Every great engineering gain of the mid twentieth century has its drawbacks though. Although the sediment surface was certainly hardy enough to hold up to traffic, there was only enough funds to place a narrow berth. It was only wide enough for two lanes of traffic with absolutely no extra room for break down lanes. It was a perilous road, with no barrier and one that frequently iced over; it was not unusual to see cars that had slipped over the edge canted at odd angles with their fore ends submerged. If there was an accident or broke down vehicle on this narrow stretch of elevated highway, traffic could back up for miles and hours.

It was this stretch of highway that my brother and I had just set on when we realized that god was about to punish us for being wicked underage drinkers. The unusually warm winter had turned what snow was on the ground to slush. During the few short hours of the day, the snow would melt and during the long evening it would partially refreeze. On the highway the cars in front of you would kick up rooster tails of half frozen muck that would splatter and obscure the entire front half of your car, most dangerously the headlights and windshield.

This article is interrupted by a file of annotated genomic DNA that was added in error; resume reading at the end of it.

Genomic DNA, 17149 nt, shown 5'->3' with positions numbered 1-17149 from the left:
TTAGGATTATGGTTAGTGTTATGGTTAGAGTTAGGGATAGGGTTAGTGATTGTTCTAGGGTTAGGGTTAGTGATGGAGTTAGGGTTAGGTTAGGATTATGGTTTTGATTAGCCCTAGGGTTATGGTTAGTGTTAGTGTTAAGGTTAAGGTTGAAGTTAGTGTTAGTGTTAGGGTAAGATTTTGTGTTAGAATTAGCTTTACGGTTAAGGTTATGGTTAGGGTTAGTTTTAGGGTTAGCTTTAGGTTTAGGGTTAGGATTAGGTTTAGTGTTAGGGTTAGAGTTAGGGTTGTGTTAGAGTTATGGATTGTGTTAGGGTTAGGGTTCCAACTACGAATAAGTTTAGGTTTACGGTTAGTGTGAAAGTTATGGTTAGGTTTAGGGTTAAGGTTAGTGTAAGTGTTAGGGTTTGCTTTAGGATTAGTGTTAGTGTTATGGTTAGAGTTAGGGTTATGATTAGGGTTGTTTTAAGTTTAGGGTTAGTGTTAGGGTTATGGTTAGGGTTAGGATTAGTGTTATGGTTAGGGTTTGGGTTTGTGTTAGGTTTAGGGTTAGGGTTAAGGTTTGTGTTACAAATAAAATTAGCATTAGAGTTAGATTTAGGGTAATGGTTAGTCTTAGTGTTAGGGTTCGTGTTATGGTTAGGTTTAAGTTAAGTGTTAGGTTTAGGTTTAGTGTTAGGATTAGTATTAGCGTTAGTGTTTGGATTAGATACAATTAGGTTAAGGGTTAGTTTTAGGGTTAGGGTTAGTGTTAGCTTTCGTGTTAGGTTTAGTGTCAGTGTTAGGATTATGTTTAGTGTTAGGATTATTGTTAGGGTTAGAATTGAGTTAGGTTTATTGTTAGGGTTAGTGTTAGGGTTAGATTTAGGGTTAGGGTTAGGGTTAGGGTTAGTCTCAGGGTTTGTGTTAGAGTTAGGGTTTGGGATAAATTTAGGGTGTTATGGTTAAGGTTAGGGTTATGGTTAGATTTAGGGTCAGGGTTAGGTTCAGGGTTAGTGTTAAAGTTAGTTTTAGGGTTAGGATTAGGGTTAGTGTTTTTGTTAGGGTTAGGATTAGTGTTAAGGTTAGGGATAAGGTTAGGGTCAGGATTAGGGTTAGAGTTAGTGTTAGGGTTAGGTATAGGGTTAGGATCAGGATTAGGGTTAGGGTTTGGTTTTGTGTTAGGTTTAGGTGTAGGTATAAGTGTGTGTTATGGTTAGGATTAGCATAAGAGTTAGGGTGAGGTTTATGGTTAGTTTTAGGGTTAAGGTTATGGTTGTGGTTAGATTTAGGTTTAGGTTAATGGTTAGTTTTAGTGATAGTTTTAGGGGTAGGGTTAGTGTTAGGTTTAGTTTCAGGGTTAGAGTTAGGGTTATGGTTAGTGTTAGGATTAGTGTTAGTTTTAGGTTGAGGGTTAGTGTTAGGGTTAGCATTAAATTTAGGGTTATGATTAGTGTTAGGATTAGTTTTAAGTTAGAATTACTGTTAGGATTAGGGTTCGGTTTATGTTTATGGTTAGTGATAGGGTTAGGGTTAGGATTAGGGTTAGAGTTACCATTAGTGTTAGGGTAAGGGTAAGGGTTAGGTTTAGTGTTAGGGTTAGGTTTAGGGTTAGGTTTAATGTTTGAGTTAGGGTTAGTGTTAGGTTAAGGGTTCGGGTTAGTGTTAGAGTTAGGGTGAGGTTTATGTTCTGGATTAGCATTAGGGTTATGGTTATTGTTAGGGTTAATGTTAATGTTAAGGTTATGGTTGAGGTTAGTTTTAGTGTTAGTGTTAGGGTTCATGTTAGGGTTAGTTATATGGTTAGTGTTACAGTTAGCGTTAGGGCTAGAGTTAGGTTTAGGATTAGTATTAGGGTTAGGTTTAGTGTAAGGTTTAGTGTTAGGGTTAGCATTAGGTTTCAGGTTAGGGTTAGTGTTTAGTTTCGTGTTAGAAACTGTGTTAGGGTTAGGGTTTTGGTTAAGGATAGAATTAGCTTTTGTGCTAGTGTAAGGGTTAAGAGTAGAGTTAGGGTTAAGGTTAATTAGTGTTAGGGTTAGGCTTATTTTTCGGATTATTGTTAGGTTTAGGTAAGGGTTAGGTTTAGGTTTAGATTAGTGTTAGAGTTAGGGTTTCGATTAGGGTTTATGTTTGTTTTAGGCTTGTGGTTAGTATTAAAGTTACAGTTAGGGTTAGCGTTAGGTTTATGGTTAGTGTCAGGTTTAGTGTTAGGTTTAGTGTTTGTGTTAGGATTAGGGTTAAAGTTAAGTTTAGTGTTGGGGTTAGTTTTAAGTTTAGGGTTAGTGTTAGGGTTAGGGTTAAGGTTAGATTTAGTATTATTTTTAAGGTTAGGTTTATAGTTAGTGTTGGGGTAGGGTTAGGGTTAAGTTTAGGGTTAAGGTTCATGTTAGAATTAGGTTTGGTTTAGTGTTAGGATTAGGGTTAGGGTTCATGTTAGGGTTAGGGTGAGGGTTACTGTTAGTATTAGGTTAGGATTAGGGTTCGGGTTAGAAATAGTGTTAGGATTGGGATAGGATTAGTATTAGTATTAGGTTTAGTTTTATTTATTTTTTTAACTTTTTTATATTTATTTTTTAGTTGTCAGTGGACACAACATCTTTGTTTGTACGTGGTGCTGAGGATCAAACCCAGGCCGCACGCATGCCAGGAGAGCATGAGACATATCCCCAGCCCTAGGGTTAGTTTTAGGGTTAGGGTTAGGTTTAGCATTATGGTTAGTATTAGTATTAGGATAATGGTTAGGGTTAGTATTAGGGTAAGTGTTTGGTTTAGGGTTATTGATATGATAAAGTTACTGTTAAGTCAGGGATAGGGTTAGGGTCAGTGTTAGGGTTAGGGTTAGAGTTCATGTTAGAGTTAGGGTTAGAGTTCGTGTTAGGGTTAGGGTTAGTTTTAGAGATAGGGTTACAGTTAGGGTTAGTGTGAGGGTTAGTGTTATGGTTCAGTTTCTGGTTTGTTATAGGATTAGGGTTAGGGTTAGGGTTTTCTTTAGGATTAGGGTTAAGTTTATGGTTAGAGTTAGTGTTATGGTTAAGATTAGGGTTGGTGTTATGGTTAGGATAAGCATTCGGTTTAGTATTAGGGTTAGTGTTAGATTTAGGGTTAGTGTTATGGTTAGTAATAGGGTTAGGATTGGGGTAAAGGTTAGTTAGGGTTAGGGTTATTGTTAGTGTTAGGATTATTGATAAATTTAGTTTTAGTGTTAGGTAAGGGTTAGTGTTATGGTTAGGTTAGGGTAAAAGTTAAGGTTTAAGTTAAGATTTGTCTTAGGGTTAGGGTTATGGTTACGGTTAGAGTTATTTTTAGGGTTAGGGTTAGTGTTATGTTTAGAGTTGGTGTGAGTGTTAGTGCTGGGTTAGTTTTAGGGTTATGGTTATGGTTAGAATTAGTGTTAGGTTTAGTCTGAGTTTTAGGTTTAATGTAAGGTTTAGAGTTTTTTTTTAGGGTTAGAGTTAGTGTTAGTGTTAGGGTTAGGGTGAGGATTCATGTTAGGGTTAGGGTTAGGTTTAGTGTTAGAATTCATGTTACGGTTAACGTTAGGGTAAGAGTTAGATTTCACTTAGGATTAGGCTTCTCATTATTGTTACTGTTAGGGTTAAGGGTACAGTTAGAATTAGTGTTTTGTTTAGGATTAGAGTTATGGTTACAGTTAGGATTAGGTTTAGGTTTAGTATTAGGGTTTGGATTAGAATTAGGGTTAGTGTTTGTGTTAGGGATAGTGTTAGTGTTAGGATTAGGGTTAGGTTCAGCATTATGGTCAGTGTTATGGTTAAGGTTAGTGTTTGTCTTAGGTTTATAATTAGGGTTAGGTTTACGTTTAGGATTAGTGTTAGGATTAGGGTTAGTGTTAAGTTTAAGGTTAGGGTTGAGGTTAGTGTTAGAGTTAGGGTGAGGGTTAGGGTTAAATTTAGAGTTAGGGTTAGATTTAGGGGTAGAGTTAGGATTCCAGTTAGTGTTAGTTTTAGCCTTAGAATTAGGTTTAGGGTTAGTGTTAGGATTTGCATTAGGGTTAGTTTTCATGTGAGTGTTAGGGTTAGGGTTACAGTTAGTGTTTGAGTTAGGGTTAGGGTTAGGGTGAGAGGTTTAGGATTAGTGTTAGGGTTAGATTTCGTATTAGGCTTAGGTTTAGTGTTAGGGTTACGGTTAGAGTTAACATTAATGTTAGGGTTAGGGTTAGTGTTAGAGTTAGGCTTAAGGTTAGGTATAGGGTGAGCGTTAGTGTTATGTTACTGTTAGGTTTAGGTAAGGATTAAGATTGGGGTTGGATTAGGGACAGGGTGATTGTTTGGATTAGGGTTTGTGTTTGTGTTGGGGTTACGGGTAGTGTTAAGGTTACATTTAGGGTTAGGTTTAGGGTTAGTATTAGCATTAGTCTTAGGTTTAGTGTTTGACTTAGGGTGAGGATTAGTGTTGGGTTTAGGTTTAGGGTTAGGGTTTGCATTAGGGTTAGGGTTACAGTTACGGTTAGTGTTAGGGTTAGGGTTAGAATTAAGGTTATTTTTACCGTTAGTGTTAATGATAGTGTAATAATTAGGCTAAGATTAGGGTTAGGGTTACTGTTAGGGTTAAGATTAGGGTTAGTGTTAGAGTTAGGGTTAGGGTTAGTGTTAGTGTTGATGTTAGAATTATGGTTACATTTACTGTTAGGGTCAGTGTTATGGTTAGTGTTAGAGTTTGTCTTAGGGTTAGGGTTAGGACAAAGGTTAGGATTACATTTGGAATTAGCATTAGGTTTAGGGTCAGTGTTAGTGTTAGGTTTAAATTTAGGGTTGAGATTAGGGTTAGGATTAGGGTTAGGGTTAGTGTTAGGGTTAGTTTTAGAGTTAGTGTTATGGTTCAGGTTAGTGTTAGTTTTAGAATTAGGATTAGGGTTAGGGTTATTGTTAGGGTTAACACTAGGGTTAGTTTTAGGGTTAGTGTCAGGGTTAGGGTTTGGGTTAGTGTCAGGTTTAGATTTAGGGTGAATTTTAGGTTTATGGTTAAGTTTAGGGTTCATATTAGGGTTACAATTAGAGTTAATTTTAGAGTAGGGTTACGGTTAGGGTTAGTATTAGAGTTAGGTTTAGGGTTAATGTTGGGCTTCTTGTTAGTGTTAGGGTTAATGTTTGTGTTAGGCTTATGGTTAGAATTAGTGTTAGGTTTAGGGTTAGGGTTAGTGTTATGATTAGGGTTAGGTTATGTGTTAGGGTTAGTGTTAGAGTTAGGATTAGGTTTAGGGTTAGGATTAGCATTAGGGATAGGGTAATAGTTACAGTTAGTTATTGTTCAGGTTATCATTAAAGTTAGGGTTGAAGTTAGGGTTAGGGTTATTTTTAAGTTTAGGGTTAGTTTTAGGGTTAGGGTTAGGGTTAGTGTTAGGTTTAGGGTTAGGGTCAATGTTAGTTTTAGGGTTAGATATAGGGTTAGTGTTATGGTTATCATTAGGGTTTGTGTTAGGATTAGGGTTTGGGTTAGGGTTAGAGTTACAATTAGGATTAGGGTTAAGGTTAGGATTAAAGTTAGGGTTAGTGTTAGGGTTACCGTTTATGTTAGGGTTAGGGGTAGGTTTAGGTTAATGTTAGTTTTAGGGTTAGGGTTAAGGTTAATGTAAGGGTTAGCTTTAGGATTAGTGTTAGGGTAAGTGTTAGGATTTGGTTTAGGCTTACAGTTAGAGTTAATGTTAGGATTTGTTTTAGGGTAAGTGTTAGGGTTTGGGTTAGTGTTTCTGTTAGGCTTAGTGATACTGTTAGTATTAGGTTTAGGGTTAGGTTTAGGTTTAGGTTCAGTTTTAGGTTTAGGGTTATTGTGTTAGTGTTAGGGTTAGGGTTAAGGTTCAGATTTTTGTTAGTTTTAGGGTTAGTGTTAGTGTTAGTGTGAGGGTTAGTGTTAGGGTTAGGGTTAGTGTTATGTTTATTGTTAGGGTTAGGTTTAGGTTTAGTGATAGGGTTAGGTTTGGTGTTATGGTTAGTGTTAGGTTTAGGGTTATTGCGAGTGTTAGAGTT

For normal cars, whisking away this greasy mixture of road filth and ice is no real problem. A judicious application of the windshield wipers and a small squirt of windshield wiper fluid every mile or so is all it takes to return the windshield to its normally transparent state.

Unless you just purchased a car that had been sitting on the dealer lot during an Alaskan winter. It’s a relatively common practice to drain the windshield wiper fluid reservoir to prevent the thin lines from freezing solid and cracking. We swiftly discovered that the windshield wipers alone were not up to the task of removing the filth from the windshield as it quickly became opaque. The wipers did little more than smear the communist standard gray mixture from one side of the glass to the other. Stopping to remedy the situation wasn’t an option as there was no place to pull the vehicle over that didn’t involve a head on collision, frosty bath in the marsh, or both.